Fuel contamination by sabotage?


My car gradually began choking and bucking from fuel starvation after it was underway on the road. It never failed to start, or to run while standing still. The longer the car was rolling, the worse it got. If I pulled over and stopped, the symptoms disappeared while idling.

The car is a 1987 Subaru carbureted DL station wagon, but I don’t think that has anything to do with the problem.

I finally realized that the problem had gone away for about 4 months after the fuel pump and fuel filter were replaced, then gradually returned. I theorized fuel contamination resulting in gradual clogging of the filter.

Siphoned fuel from the bottom of the tank revealed tiny little white particles, which had clogged the fuel filter. They look like the stuff at the bottom of the tray after you clean a paint brush. The mechanics don’t know what they are. There were a couple of drops of water, but that was not the big problem

Testing for an unknown is very expensive and I don’t know whether than will happen.

The tank is being cleaned today, and replaced in the car.

I suspect sabotage of the fuel and so does the lab which may do the analysis of the white particles. Maybe someone just wanted to cause mischief. The car is always outside and never locked, so it would be easy to pour a foreign substance in the fuel.

If the symptoms described above occur, you may want to have your mechanic check for contamination in the bottom of the tank. Hope this helps someone else.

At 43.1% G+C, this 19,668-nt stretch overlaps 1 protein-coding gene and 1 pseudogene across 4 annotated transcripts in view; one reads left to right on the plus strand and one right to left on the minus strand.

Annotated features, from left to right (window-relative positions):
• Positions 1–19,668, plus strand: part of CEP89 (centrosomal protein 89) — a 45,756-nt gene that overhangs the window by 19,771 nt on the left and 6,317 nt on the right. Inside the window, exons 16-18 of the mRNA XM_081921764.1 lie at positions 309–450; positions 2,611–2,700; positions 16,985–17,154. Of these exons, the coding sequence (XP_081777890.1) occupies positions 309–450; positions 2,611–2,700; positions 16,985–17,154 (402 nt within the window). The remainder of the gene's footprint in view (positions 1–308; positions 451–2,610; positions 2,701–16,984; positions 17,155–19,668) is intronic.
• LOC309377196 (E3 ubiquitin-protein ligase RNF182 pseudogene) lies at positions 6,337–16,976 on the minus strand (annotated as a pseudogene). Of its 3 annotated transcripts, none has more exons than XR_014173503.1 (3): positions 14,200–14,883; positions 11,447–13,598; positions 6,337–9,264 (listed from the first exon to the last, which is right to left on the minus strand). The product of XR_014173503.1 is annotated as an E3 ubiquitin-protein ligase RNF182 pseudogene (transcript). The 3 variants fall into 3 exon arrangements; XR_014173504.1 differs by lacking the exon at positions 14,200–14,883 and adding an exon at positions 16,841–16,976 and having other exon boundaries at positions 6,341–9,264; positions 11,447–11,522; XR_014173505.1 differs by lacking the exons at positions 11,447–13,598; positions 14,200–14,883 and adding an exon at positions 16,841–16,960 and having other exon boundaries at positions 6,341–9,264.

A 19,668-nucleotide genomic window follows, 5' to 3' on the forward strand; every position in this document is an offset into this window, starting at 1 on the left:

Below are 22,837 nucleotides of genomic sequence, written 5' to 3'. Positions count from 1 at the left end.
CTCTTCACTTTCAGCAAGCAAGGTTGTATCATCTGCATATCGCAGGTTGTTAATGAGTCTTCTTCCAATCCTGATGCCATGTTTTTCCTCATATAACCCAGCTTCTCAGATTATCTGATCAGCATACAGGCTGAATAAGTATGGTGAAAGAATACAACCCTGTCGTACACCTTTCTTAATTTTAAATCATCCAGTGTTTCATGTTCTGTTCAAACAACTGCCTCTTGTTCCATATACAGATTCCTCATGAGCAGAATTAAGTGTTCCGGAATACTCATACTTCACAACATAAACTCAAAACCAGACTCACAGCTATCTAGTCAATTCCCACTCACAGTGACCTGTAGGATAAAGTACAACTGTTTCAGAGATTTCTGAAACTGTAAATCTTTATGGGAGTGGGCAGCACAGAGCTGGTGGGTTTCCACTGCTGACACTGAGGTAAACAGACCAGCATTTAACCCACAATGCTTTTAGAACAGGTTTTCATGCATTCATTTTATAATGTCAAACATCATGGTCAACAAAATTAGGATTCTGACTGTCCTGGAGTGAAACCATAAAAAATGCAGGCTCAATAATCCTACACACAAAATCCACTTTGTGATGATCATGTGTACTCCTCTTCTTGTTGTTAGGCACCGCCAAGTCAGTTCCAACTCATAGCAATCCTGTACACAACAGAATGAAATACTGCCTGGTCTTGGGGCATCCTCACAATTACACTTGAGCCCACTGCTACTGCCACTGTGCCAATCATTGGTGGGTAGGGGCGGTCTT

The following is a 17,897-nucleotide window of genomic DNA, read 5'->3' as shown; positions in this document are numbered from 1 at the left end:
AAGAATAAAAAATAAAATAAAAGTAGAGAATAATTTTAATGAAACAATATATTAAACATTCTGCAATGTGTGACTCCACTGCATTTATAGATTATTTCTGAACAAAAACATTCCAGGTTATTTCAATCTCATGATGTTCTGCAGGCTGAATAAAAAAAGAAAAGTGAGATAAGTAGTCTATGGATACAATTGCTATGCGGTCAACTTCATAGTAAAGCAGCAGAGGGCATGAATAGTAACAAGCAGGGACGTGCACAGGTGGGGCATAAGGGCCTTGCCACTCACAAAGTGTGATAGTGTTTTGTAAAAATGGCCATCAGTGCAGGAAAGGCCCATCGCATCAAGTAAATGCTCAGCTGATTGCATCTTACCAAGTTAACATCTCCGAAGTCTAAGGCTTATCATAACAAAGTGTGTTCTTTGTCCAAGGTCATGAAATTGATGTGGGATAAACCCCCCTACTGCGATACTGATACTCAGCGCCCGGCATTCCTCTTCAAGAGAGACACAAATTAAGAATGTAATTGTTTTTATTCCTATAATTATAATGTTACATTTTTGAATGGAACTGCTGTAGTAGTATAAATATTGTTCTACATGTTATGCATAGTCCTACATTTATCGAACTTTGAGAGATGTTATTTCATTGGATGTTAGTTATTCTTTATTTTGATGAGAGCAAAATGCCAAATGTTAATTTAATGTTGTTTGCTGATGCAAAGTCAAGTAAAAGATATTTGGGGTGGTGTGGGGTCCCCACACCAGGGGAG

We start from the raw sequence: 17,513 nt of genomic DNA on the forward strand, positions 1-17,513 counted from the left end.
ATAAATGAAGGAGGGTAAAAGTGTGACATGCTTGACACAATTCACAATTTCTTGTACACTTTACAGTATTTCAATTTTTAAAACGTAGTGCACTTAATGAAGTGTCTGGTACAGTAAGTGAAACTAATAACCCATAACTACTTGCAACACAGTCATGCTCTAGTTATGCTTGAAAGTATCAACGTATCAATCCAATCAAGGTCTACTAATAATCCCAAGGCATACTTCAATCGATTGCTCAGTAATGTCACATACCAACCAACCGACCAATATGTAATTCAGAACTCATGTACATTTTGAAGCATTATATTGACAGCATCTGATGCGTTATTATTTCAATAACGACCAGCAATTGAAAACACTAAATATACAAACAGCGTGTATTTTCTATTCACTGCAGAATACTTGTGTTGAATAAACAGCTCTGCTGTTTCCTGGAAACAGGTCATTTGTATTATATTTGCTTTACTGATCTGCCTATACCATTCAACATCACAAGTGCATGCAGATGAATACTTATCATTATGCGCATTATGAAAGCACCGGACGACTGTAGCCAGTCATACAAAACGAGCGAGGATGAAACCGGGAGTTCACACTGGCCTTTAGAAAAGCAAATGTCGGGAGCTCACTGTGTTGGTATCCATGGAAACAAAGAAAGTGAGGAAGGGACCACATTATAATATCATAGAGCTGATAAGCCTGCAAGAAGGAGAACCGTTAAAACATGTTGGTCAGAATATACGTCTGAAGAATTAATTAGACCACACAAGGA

If you have a Subaru that old, stop testing it and test your buying power. It’s way too old to be messing with.


If the locking gas cap hasn’t been damaged, I’m not going to worry about fuel sabotage. There are other, obvious, ways for someone to show their displeasure with someone.
I do wish cars had dash mounted fuel pressure gauges which would, of course, indicate when there is not fuel pressure to the engine.


Pair-i-noid, any one? If ya were on top of maintance would have less troubles. For example, If fuel-filter cloggs unexpectedly, cut it open to check for rust, et. Sounds like rice in tank to me!!


I think it was Chrysler a while back that had some internal coating on a tank coming off and clogging filters. I had an old beater with contamination problems. I just installed an extra $1.99 clear filter that I could monitor. Quite easy with the low pressures of a carbed system.


Are we getting the whole story? Is there some reason you feel someone would do something to your car. If not, why are you spending all this effort on anything other than just fixing it? I would not be at all surprised with something like rust clogging the system of a car over 20 years old. I also wonder if there could be some connection with the temperature. Some parts of Alaska get rather cold.


We used to swap stories about putting sugar in a gas tank as a prank. I don’t know if it did anything nor do I know of anyone that did this.